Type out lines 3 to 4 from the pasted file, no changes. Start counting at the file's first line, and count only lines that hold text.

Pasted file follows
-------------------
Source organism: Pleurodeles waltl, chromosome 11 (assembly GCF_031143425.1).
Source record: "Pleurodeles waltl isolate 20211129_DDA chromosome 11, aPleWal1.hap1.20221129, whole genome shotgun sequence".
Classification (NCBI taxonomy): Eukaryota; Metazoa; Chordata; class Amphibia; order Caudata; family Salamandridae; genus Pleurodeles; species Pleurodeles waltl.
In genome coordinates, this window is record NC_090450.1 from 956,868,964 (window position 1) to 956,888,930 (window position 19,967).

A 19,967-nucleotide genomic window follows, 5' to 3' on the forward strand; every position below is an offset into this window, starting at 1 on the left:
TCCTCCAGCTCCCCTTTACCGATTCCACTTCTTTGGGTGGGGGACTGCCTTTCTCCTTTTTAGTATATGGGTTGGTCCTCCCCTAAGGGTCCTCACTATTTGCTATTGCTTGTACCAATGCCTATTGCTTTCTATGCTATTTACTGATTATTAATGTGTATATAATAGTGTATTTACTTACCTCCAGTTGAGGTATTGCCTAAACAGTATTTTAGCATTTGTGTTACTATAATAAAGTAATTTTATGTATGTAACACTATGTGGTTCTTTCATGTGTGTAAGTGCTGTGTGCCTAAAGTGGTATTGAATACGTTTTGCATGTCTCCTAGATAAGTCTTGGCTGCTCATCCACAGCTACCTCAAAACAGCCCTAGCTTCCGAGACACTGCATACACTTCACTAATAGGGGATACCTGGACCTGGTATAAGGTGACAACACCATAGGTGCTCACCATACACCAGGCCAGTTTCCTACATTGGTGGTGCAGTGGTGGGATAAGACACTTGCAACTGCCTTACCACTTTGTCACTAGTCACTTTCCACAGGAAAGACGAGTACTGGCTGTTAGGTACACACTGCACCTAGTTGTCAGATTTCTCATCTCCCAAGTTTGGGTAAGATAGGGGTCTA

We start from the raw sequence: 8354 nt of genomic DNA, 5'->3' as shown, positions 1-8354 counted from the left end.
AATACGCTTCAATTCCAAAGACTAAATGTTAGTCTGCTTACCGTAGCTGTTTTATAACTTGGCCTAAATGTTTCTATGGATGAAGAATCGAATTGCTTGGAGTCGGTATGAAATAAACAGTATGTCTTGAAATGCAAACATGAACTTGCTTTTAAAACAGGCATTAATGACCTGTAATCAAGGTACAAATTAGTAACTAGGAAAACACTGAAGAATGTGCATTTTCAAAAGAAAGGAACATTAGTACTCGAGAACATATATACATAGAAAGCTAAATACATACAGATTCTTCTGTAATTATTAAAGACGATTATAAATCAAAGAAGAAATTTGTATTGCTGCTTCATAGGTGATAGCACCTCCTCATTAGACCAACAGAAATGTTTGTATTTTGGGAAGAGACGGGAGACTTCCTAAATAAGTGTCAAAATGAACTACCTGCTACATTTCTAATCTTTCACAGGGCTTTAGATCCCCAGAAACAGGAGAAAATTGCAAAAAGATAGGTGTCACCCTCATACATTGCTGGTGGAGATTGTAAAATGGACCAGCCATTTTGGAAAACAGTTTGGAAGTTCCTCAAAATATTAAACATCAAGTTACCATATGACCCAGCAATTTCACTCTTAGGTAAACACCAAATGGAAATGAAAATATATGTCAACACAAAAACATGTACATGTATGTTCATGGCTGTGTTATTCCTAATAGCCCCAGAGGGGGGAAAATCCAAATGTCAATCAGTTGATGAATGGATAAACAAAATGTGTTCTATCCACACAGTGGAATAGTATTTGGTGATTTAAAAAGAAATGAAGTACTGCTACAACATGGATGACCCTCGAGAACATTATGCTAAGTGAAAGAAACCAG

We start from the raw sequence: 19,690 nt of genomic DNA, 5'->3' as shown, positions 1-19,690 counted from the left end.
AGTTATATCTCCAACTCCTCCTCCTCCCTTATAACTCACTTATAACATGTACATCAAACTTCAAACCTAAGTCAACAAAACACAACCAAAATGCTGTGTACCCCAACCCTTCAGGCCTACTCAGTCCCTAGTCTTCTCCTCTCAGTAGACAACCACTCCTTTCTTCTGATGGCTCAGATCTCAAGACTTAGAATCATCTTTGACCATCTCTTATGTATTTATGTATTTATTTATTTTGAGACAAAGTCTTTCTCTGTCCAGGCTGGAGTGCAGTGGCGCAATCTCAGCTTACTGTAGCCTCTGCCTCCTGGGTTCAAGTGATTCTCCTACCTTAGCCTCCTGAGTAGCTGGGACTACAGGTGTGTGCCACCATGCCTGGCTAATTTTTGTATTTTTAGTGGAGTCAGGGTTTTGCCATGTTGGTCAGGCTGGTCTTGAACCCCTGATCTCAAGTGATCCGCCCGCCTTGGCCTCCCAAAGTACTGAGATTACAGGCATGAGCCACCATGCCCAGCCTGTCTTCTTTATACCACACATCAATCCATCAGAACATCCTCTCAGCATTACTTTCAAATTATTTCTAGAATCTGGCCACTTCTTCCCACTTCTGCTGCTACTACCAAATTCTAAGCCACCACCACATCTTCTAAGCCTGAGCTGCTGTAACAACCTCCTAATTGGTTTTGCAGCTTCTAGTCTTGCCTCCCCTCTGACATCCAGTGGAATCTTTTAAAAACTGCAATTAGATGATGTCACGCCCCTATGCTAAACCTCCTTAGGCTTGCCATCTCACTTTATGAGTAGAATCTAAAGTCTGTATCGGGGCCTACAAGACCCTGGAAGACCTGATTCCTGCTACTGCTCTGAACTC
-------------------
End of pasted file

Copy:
Classification (NCBI taxonomy): Eukaryota; Metazoa; Chordata; class Amphibia; order Caudata; family Salamandridae; genus Pleurodeles; species Pleurodeles waltl.
In genome coordinates, this window is record NC_090450.1 from 956,868,964 (window position 1) to 956,888,930 (window position 19,967).